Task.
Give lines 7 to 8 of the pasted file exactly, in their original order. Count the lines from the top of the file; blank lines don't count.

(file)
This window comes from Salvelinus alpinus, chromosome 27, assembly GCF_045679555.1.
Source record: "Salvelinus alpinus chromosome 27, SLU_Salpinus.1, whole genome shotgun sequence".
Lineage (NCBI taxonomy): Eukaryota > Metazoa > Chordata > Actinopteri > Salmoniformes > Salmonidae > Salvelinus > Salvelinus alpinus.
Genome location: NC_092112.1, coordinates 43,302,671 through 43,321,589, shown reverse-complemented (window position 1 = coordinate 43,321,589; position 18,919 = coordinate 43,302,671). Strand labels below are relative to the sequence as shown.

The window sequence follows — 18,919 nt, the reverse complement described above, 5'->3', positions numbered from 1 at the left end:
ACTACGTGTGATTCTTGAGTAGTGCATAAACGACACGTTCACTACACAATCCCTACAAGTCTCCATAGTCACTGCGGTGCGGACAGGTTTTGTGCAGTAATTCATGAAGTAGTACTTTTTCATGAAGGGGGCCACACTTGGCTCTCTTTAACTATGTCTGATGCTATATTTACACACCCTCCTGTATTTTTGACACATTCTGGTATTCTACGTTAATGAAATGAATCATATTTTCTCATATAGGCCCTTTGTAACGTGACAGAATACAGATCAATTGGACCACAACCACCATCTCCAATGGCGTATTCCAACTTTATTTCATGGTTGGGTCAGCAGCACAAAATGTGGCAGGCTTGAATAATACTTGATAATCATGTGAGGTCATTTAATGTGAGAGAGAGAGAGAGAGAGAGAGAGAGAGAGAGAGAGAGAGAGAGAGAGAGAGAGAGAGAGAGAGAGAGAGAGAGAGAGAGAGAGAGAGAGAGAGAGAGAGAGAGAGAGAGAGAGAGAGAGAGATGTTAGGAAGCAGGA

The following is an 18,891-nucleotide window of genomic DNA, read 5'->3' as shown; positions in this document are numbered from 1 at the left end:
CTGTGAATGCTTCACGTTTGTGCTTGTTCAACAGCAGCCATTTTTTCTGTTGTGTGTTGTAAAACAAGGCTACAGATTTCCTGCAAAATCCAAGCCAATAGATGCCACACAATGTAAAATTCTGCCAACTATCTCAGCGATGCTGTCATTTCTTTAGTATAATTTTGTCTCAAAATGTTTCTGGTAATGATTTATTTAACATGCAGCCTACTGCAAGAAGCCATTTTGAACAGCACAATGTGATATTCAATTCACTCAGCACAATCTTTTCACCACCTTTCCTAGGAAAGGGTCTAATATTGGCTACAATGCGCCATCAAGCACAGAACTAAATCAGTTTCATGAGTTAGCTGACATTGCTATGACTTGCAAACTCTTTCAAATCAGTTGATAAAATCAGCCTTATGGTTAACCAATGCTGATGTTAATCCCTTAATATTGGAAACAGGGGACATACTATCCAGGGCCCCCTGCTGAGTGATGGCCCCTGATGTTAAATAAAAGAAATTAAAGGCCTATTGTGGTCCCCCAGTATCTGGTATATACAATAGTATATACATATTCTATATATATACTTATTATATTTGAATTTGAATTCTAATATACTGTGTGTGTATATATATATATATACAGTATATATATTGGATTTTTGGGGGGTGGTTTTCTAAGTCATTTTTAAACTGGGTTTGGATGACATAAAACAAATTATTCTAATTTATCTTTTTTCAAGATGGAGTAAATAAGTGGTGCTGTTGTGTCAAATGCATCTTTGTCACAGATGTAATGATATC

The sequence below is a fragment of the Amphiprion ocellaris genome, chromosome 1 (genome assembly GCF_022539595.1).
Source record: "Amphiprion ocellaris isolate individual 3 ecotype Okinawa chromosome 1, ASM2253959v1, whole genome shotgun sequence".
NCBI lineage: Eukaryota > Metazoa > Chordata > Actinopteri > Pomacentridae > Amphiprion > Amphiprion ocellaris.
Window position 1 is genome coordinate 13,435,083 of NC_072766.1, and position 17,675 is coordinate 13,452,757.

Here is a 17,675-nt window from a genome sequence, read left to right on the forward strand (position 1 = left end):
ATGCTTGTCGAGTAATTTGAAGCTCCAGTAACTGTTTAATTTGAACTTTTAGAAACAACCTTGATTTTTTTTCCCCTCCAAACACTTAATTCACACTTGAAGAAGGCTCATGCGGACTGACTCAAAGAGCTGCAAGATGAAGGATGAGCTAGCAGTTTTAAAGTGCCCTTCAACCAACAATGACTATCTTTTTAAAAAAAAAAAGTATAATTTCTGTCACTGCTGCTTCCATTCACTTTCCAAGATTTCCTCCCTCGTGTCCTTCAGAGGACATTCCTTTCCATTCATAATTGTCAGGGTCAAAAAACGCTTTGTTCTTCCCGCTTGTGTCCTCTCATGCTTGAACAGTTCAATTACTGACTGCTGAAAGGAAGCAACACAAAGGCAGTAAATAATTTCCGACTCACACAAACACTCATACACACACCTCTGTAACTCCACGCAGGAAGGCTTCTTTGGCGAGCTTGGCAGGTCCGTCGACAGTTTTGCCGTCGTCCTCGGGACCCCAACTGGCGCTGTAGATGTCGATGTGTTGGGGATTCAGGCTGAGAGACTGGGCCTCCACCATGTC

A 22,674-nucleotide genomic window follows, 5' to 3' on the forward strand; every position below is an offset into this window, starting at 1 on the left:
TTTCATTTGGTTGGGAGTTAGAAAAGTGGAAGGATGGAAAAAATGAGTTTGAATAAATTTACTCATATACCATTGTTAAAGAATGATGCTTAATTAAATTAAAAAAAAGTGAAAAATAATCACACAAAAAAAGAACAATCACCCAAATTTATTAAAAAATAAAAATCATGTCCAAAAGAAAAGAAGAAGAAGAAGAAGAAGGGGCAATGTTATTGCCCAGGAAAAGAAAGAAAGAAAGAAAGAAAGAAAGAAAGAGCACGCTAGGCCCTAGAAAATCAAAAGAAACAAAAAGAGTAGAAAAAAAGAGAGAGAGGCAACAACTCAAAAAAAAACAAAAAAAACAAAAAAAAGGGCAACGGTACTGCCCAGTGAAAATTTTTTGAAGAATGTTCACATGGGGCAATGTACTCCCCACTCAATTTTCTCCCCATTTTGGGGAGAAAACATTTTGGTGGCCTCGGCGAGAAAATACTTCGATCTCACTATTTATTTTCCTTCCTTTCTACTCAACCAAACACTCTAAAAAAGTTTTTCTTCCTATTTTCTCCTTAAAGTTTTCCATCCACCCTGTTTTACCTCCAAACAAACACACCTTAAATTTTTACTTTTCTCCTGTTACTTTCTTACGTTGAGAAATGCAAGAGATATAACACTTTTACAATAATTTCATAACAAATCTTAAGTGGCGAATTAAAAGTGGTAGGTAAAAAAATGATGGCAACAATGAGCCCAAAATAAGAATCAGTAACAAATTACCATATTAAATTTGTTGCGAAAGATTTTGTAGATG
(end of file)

The following is an 18,891-nucleotide window of genomic DNA, read 5'->3' as shown; positions in this document are numbered from 1 at the left end:
CTGTGAATGCTTCACGTTTGTGCTTGTTCAACAGCAGCCATTTTTTCTGTTGTGTGTTGTAAAACAAGGCTACAGATTTCCTGCAAAATCCAAGCCAATAGATGCCACACAATGTAAAATTCTGCCAACTATCTCAGCGATGCTGTCATTTCTTTAGTATAATTTTGTCTCAAAATGTTTCTGGTAATGATTTATTTAACATGCAGCCTACTGCAAGAAGCCATTTTGAACAGCACAATGTGATATTCAATTCACTCAGCACAATCTTTTCACCACCTTTCCTAGGAAAGGGTCTAATATTGGCTACAATGCGCCATCAAGCACAGAACTAAATCAGTTTCATGAGTTAGCTGACATTGCTATGACTTGCAAACTCTTTCAAATCAGTTGATAAAATCAGCCTTATGGTTAACCAATGCTGATGTTAATCCCTTAATATTGGAAACAGGGGACATACTATCCAGGGCCCCCTGCTGAGTGATGGCCCCTGATGTTAAATAAAAGAAATTAAAGGCCTATTGTGGTCCCCCAGTATCTGGTATATACAATAGTATATACATATTCTATATATATACTTATTATATTTGAATTTGAATTCTAATATACTGTGTGTGTATATATATATATATACAGTATATATATTGGATTTTTGGGGGGTGGTTTTCTAAGTCATTTTTAAACTGGGTTTGGATGACATAAAACAAATTATTCTAATTTATCTTTTTTCAAGATGGAGTAAATAAGTGGTGCTGTTGTGTCAAATGCATCTTTGTCACAGATGTAATGATATC